Leesylvania State Park spring 2011


I can’t remember the last time I went hiking, it certainly would have to be in the fall of 2010.  If I can’t remember the last time, I know I needed to get out and I have been itching for months now.  I tried to hike Seashore State Park in Delaware over the long New Years Even weekend but my hangover killed that idea real quick.  Now that spring is coming my opportunities to hike are getting better as the weather turns warmer.

On Saturday after my biology lab, I decided to hike Leesylvania State Park.  A friend fishes here regularly and talks often about it so it was about time I check the place out.  It was suppose to be a fair weather day, no rain and good temps.  Class was going to be short so I would have plenty of time to get a good hike in before getting ready for a wine tasting at Rob’s house later that night.

Looking at a map the park is rather small and doesn’t offer many trails of any significant length.  For the first trail I decided on the Lee’s Wood Trail at just over 2 miles and an adjoining loop trail.  On arriving at the park it certainly is a multi-use park with plenty of picnic areas, camping, a boat launch with access to the Potomac River, fishing pier and miles of shoreline.  You can even bring your dog for a lazy afternoon at the park.

Fairfax house

My hike started at Freestone Point which during the Civil War had a small two gun Confederate battery protecting the Potomac and blocking access to Washington DC.  The forest has started to reclaim the point but you can clearly see the outline of the trenches and the commanding view of the Potomac it offered from this little point.  From here it was onto the 2 mile Lee’s Wood Trail.  This trail wonders around the forest hitting many architectural landmarks.  Unfortunately most of the ruins are denoted only by placards.  The largest ruin is a chimney from the old Fairfax house and an outline of its foundation.  There is also a small cemetery and old garden at the Lee ruins.  You can see where the old train tracks cut through the forest before the modern, and straighter, train tracks were laid.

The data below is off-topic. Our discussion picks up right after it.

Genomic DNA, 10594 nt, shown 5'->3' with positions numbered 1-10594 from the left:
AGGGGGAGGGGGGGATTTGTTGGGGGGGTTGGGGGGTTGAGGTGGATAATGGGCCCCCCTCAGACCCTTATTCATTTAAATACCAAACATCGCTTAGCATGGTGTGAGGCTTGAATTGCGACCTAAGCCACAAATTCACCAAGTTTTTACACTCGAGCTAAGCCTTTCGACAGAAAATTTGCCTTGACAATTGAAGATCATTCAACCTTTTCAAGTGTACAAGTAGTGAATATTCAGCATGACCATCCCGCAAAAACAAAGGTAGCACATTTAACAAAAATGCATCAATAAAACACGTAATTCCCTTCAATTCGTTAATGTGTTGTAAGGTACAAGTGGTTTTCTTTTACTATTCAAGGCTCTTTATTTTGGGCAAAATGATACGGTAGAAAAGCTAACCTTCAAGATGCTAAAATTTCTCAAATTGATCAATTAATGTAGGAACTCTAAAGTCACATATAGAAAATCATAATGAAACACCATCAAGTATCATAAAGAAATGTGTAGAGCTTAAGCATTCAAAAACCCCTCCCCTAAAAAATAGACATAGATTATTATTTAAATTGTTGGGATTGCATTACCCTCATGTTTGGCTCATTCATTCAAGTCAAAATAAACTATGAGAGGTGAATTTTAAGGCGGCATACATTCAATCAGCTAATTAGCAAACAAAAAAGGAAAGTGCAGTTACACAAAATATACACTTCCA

Once I reached the farthest point on the trail, the cemetery, I decided to do a little adventuring on my own.  There is a clearly defined trial that took you to the next ridge, from here it goes down into the valley and towards the beach.  I am not really sure if the beach is technically part of the park, but it was a fun little excursion off the beaten path.  I stumbled on about a dozen deer while I was climbing down the hill but in my clumsiness I made to much noise and scared them all off before I could get a photo.

After my little adventure I got back on the trail and headed back to Freestone Point to enjoy a little lunch and gaze across the Potomac.  The trail was rather easy, wide, and well maintained.  The views offered are nothing spectacular but I think where this trail shines is its historic value.  It is certainly a good family hike where the whole family can learn a little about early life in Virginia.  I can’t see making this a regular spot to hike, but I wouldn’t mind checking out the Powell’s Creek and Potomac Heritage trails.  Just might have to stop by for a quick hike to relax and clear my head after biology lab.